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One of the two greatest films ever made about pure greed
on January 31, 2004
Along with the great Erich von Stroheim classic GREED (which tragically exists only in a greatly abridged version, and which was based on the haunting Frank Norris novel MCTEAGUE), this is the most powerful movie ever made on the destructive power of greed.
THE TREASURE OF SIERRA MADRE is rightfully considered one of the greatest American films, and is also yet another in a string of first-rate collaborations between John Huston and Humphrey Bogart. Although Bogart made many superb films in the forties and fifties, a disproportionate number were with Huston, including the film that made him a star, THE MALTESE FALCON, and the film that garnered Bogie his only Oscar, THE AFRICAN QUEEN.
The cast consists primarily of three drifters who want to hit it rich in Mexico. Bogart plays Fred C. Dobbs, in one of the greatest roles of his career. The character of Bob Curtin is played by Tim Holt, a "B" actor (in the quite literal sense of having acted in scores of "B" pictures) who nonetheless managed to get parts in some exceptionally great films, notably this one, THE MAGNIFICENT AMBERSONS, and MY DARLING CLEMENTINE, as well as a small role in STAGECOACH (he plays the cavalry commander who rides a short distance with the stagecoach before departing). Both Bogart and Holt are excellent, but the film is more or less stolen by the great Walter Huston, John's father, in the last great role in a long and distinguished career as the veteran prospector Howard.
The film was based on a very great novel by the same title by one of the most reclusive authors in the history of literature. During his lifetime, the identify of B. Traven was unknown. If you find dust jackets for printings of his novels from the forties and fifties and sixties, the biographical details are something out of science fiction. Some even claimed that he was Jack London, living in Mexico after having faked his own death! Eventually, investigators went to Mexico after his death and searched exhaustively for the secrets to his identity. He turned out to be an ex-patriot German (not a surprise, since his books were always published in Germany before the United States) named Rex Marut. When John Huston went down to Mexico to film THE TREASURE OF SIERRA MADRE, he attempted to arrange a meeting with B. Traven, but was informed that he was to meet with Traven's representative Hal Croves instead. There is a wonderful photograph that exists of John Huston and "Hal Groves" talking. As he talked with Croves, Huston began to suspect that he was in fact B. Traven himself, though he was unable to voice his suspicion. Years later, it was confirmed to Huston that Hal Groves was yet another alias for Ret Marut a.k.a. B. Traven. Given this fascinating story, it would have been wonder if they could have included as one of the extras for the DVD set the 60-minute documentary THE MAN WHO WAS B. TRAVEN. The extras are good, but this would have been a wonderful addition.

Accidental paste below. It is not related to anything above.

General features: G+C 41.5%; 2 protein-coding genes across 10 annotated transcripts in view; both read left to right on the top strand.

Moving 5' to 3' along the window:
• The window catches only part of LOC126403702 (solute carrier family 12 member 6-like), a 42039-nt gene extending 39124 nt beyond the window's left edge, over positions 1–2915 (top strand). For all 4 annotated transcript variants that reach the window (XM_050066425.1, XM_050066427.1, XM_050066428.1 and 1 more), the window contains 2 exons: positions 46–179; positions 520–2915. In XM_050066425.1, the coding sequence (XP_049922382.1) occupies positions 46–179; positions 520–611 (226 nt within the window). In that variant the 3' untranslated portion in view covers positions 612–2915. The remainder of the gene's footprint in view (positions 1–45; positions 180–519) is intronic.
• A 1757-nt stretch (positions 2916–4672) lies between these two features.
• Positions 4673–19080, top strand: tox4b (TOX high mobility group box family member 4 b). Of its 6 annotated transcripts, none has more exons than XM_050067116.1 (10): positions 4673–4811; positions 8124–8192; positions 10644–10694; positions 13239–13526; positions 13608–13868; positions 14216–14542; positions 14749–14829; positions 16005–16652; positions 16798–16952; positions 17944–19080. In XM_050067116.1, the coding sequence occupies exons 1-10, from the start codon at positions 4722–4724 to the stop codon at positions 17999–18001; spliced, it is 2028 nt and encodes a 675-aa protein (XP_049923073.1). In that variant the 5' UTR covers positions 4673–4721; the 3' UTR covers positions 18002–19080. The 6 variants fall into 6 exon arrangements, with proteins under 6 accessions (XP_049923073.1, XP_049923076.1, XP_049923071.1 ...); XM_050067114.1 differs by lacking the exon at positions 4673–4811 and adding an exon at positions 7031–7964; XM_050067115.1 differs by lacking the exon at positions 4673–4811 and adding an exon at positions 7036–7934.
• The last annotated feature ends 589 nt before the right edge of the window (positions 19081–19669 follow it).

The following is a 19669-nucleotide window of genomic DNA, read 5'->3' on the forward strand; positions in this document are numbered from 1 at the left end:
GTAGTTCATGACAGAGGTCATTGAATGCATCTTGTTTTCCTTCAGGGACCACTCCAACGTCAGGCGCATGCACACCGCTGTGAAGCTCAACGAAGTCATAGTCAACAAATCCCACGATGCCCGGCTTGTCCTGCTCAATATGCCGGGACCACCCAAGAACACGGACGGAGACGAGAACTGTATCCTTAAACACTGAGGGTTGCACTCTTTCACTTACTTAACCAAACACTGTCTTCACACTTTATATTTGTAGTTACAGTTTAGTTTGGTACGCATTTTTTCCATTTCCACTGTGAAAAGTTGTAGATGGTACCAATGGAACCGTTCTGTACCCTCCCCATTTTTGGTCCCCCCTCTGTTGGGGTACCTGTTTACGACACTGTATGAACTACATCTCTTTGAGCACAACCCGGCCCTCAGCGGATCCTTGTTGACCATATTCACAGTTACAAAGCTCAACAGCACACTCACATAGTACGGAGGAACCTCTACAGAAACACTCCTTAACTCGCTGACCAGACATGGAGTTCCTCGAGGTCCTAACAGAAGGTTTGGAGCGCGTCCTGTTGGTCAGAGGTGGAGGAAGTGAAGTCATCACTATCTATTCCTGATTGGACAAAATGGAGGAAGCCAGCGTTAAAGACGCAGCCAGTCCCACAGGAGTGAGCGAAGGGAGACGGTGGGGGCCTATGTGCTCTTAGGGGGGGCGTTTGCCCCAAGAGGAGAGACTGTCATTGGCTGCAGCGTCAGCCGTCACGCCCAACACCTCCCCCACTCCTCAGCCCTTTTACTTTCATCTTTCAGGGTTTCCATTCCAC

Filming THE TREASURE OF SIERRA MADRE in 1948 was a fascinating choice by John Huston. In 1947, when they were filming, a sharp shift to the political right was clearly discernable. Whereas Hollywood in the 1930s had been largely leftist, in the late forties it was unquestionably right wing. Among directors especially, there were virtually no exceptions, though two prominent directors persisted in their leftist beliefs: one was the great Billy Wilder and the other was John Huston. B. Traven himself was a liberal anarchist populist (it is widely thought he was self-exiled in Mexico because of previous political activity), and the book, as does the movie, is an attack on the materialist values driving Western civilization. Not many directors would have had the courage in 1947 (it was released in January 1948) to make a movie about the evils of greed, but Huston was one who did. Likewise, Bogart was one of the more politically liberal actors in Hollywood, and was unafraid of being in a movie with the message that this one contained.
The film is highly unusual in having been filmed primarily on location in Mexico, unlike most Hollywood films, which would merely film in some southern California location. This imparts a look to the film that sets it apart fromAlso unlike most Hollywood films, Huston actually employed Hispanic actors in Hispanic roles. This allowed one veteran Mexican character actor, Alfonso Bedoya, to deliver one of the most famous lines in the history of the movies, when he tells Fred C. Dobbs, "Badges? We don't need no stinking badges!"